LONDON, June 26 (Reuters) - China will become the world’s top importer of natural gas next year, boosted by liquefied natural gas (LNG) purchases, as its superpower economy grows and weans itself off coal-generated energy, the International Energy Agency said on Tuesday.
In its Gas 2018 annual report, the IEA said Chinese demand for natural gas will rise by almost 60 percent between 2017 and 2023 to 376 billion cubic metres (bcm), including a rise in its LNG imports to 93 bcm by 2023 from 51 bcm in 2017.
Imports of LNG, natural gas super-chilled to liquid form so it can be transported around the world on vessels, will rise to 505 bcm by 2023 from 391 bcm last year, a rise of 114 bcm, including China’s 42 bcm growth.
Global LNG exports meanwhile will surge 30 percent by 2023 with the United States becoming the second largest supplier in the world, compared to its negligible exports last year, thanks to the shale revolution that has transformed its energy markets.
The report from the Paris-based agency highlights the might the two powerhouses have over global energy markets just as U.S. President Donald Trump squares off with Beijing over trade.
China threatened tariffs on U.S. oil and gas in retaliation to taxes imposed by Washington on $50 billion worth of Chinese goods, although U.S. LNG was not included in that threat.
China’s rise to the top spot next year as an importer of both piped gas and LNG will knock Japan into second place but they together with South Korea continue to dominate the markets.
China, Japan and South Korea imported 55 percent of the 391 bcm of LNG sold last year and will buy 48 percent of the 505 bcm of LNG sold in 2023.
When all of Asia is taken into account, LNG sales there will rise to 75 percent of all LNG sold globally from 72 percent last year.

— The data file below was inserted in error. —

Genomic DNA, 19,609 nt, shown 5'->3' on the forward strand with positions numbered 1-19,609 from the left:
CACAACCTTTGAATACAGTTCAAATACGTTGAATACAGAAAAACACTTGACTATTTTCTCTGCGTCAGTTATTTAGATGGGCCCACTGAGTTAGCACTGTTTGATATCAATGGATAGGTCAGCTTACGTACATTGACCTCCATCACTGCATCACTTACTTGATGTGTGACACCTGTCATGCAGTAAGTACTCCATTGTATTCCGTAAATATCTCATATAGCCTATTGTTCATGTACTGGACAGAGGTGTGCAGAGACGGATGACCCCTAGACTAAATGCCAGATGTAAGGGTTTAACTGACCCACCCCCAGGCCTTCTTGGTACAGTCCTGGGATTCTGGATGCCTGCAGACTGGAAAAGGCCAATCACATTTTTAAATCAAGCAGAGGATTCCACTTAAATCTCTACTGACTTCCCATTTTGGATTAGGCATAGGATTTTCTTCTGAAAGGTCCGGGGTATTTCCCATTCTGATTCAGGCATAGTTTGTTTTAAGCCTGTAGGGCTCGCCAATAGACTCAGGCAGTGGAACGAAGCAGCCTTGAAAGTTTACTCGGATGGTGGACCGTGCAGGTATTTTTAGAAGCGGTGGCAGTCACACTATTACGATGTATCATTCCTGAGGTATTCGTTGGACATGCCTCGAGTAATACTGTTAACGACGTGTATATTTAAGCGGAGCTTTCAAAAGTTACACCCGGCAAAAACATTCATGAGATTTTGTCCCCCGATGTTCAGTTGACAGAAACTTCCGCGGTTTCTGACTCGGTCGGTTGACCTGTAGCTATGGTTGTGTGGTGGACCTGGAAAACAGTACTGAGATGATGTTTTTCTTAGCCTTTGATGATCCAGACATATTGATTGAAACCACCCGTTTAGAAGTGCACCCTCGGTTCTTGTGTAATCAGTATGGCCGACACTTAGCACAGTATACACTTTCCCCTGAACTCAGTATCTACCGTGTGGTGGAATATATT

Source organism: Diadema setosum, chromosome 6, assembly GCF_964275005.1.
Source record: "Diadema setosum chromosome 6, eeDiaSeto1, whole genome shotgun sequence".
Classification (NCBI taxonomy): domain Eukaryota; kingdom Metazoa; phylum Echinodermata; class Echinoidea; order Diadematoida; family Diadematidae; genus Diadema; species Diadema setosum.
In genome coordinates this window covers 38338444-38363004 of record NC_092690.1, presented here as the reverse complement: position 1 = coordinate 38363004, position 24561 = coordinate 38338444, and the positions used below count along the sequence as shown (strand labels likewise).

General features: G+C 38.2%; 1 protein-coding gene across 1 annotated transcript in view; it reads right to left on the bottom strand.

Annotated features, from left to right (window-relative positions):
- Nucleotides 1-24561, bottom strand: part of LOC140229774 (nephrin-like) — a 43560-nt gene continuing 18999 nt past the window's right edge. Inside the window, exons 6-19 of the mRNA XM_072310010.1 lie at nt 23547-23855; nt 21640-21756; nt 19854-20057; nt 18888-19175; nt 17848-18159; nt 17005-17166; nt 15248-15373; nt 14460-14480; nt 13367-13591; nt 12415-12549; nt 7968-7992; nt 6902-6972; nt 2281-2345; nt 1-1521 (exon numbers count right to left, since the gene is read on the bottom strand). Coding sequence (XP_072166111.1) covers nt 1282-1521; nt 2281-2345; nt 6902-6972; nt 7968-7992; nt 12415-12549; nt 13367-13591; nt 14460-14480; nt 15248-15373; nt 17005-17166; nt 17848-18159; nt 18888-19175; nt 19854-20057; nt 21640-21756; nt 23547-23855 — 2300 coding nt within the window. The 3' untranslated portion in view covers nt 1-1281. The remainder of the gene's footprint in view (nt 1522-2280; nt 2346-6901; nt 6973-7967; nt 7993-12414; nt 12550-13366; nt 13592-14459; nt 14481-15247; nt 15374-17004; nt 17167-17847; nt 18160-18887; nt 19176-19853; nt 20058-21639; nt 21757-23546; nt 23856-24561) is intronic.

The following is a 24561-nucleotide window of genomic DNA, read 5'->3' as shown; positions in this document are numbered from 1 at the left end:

The demand for LNG in the top three Asian buyers has been driven by policy as they move to the cleaner-burning energy source from coal-fired power plants.
In Japan, the Fukushima nuclear disaster accelerated demand after nuclear plants went off line.
In other Asian countries such as Indonesia, composed of hundreds of islands, vessel-borne gas is a convenient, cleaner and cheaper way of receiving energy than constructing pipelines for gas or using petroleum products such as diesel.
On the production side, global natural gas output will rise 10 percent by 2023 to 4.12 trillion cubic metres (tcm) with the United States contributing by far the largest amount to growth of 160 bcm extra gas in that period.
Much of that excess gas will be liquefied into LNG to be exported, making the United States the second largest seller of LNG by 2023 in the world with 101 bcm, pushing Australia into third place with 98 bcm and biting at the heels of Qatar as the top exporter at 105 bcm.
LNG from the three countries will account for 60 percent of global sales of 505 bcm.
Reporting by Sabina Zawadzki; editing by Jason Neely